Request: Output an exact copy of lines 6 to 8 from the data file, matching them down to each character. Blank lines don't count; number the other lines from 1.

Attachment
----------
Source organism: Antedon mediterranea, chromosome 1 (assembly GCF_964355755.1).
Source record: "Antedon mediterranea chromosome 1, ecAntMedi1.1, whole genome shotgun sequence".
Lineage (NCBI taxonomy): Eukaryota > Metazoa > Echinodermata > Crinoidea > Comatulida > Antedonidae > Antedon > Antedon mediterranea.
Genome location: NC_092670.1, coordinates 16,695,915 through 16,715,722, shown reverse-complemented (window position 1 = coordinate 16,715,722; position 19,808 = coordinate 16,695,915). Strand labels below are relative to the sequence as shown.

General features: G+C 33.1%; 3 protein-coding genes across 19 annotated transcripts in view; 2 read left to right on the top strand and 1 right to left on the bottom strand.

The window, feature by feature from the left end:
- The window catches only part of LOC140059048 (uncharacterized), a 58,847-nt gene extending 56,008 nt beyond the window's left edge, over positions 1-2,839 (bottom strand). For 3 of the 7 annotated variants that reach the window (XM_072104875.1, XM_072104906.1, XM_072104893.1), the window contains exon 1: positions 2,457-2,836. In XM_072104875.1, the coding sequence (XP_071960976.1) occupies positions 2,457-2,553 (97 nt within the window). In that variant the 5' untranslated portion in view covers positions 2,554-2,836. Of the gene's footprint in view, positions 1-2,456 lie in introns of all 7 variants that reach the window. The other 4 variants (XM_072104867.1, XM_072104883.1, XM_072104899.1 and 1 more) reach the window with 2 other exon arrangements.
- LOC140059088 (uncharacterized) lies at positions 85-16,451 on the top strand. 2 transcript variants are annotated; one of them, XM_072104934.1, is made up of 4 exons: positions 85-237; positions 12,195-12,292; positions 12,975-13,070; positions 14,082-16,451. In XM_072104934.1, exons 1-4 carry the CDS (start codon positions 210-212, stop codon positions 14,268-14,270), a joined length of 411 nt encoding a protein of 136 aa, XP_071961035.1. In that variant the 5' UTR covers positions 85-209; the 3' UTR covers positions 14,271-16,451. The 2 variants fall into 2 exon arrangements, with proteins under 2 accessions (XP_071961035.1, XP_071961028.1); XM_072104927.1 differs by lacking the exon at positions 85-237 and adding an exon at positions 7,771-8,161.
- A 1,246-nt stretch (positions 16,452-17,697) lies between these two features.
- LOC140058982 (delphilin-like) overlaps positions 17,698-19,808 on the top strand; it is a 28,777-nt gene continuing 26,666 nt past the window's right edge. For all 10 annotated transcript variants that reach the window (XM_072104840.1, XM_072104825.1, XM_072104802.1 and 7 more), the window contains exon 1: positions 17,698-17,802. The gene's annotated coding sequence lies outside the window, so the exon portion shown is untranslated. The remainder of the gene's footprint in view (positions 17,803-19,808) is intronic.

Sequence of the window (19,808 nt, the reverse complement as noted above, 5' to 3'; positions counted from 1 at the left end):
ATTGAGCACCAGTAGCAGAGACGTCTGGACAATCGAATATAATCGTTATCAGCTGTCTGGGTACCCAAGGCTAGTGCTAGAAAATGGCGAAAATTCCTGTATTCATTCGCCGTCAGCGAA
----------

The window, feature by feature from the left end:
- The window catches only part of LOC140059048 (uncharacterized), a 58,847-nt gene extending 56,008 nt beyond the window's left edge, over positions 1-2,839 (bottom strand). For 3 of the 7 annotated variants that reach the window (XM_072104875.1, XM_072104906.1, XM_072104893.1), the window contains exon 1: positions 2,457-2,836. In XM_072104875.1, the coding sequence (XP_071960976.1) occupies positions 2,457-2,553 (97 nt within the window). In that variant the 5' untranslated portion in view covers positions 2,554-2,836. Of the gene's footprint in view, positions 1-2,456 lie in introns of all 7 variants that reach the window. The other 4 variants (XM_072104867.1, XM_072104883.1, XM_072104899.1 and 1 more) reach the window with 2 other exon arrangements.
- LOC140059088 (uncharacterized) lies at positions 85-16,451 on the top strand. 2 transcript variants are annotated; one of them, XM_072104934.1, is made up of 4 exons: positions 85-237; positions 12,195-12,292; positions 12,975-13,070; positions 14,082-16,451. In XM_072104934.1, exons 1-4 carry the CDS (start codon positions 210-212, stop codon positions 14,268-14,270), a joined length of 411 nt encoding a protein of 136 aa, XP_071961035.1. In that variant the 5' UTR covers positions 85-209; the 3' UTR covers positions 14,271-16,451. The 2 variants fall into 2 exon arrangements, with proteins under 2 accessions (XP_071961035.1, XP_071961028.1); XM_072104927.1 differs by lacking the exon at positions 85-237 and adding an exon at positions 7,771-8,161.